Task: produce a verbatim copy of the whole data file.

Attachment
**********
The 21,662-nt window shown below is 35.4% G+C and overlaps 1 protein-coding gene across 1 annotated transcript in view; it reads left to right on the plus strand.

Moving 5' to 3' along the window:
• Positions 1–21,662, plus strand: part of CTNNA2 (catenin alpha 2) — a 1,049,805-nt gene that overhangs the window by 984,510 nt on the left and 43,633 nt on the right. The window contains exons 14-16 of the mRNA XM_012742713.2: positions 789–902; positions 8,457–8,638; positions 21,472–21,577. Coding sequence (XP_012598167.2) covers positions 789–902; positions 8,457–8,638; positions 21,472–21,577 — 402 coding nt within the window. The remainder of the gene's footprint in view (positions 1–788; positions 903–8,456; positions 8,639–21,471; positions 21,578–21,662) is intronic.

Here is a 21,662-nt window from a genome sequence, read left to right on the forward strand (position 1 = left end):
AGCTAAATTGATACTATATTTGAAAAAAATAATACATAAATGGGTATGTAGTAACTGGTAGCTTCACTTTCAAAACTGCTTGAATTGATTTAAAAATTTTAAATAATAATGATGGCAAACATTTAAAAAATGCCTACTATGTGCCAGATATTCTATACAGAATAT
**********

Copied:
The 21,662-nt window shown below is 35.4% G+C and overlaps 1 protein-coding gene across 1 annotated transcript in view; it reads left to right on the plus strand.

Moving 5' to 3' along the window:
• Positions 1–21,662, plus strand: part of CTNNA2 (catenin alpha 2) — a 1,049,805-nt gene that overhangs the window by 984,510 nt on the left and 43,633 nt on the right. The window contains exons 14-16 of the mRNA XM_012742713.2: positions 789–902; positions 8,457–8,638; positions 21,472–21,577. Coding sequence (XP_012598167.2) covers positions 789–902; positions 8,457–8,638; positions 21,472–21,577 — 402 coding nt within the window. The remainder of the gene's footprint in view (positions 1–788; positions 903–8,456; positions 8,639–21,471; positions 21,578–21,662) is intronic.

Here is a 21,662-nt window from a genome sequence, read left to right on the forward strand (position 1 = left end):
AGCTAAATTGATACTATATTTGAAAAAAATAATACATAAATGGGTATGTAGTAACTGGTAGCTTCACTTTCAAAACTGCTTGAATTGATTTAAAAATTTTAAATAATAATGATGGCAAACATTTAAAAAATGCCTACTATGTGCCAGATATTCTATACAGAATAT